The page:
Women can't afford to sit this one out.

One group of 2010 ballot measures where women's voices must be heard is Amendments 60, 61 and Proposition 101. On the face of things, it seems that these initiatives promise to put extra money in voters' pockets, reducing fees on cars and trucks and cutting income taxes by as much as 25 percent. But it's all too good to be true.

In reality, Amendment 60 would cut money for schools by 50 percent, cut thousands of teaching jobs, increase class sizes and cut after-school programs. Amendment 61 would wipe out construction jobs and halt work on vital community projects like water treatment plants and school construction. And Proposition 101 would eliminate funding for schools and safe communities. That's why they're called the Ugly Three.

Two more harmful and deceitful initiatives on the 2010 Colorado ballot are Amendments 62 and 63; these would limit a woman's ability to make choices about her own reproductive health and dramatically increase health care costs in Colorado.

Women - who have a vested interest in quality public schools, safe roads, clean public parks, affordable higher education, low health care costs and choice in reproductive health - must protect our families and protect our communities. We must let our voices be heard on all 5 of these ballot initiatives.

The economy is still fighting to rebound from the worst crisis since the Great Depression, and women and our families - already vulnerable - are at greatest risk.

The decisions being made in this election are important to us; important in the short-term and important in the long-term. Voting for candidates who support our values and letting our voices be heard on this year's ballot measures will help us keep our families going and keep our state and nation strong.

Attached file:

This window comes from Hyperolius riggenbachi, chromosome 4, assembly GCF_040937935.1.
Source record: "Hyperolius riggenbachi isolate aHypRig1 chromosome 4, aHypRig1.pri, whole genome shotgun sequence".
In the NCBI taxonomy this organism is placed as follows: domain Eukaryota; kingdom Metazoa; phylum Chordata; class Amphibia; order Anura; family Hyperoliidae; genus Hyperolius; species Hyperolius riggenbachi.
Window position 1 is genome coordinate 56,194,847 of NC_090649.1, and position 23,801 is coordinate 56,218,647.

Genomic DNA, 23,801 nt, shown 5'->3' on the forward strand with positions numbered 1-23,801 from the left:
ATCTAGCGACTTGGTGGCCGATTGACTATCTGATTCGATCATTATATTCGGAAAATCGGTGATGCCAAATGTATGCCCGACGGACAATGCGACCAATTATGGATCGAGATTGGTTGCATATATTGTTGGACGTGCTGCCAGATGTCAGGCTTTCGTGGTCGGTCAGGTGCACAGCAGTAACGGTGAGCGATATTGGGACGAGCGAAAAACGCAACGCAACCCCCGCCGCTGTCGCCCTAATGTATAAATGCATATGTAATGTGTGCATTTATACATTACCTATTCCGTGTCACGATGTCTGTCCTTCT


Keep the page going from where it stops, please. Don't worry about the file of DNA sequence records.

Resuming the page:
That's why women like Nadir must ensure that their ballots get off the dining room table and into the ballot box. We must show up at the polls for early voting or show up on Election Day. We must vote as if our families' very lives depend upon it because, indeed, they do.

Erin Bennett is Colorado Director of 9to5, National Association of Working Women, a diverse, multi-racial membership organization that strengthens women's ability to win economic justice. EDITOR'S NOTE: This is an online-only column and has not been edited.

Read more:Why women must vote Tuesday - The Denver Post

Wednesday, October 20, 2010

Vote Early!!

Vote early! There are multiple locations in each county. You can find out where you can vote in your county by confirming your registration information at . The web-site will generate a list of polling places for you. Bonus! If you vote early, the lines are shorter and you won't have to wait as long.

For those of you who signed up for a mail-in ballot, keep your eye on your mailbox. County clerks started mailing ballots last Tuesday. If you're not sure if you've signed up for a mail-in ballot, you can visit the Secretary of State's web-site to find out: If you haven't received your mail-in ballot and you're signed up for a mail-in ballot, contact your local county clerk. List of county clerk contacts can be found at: .

Wear Purple today !!!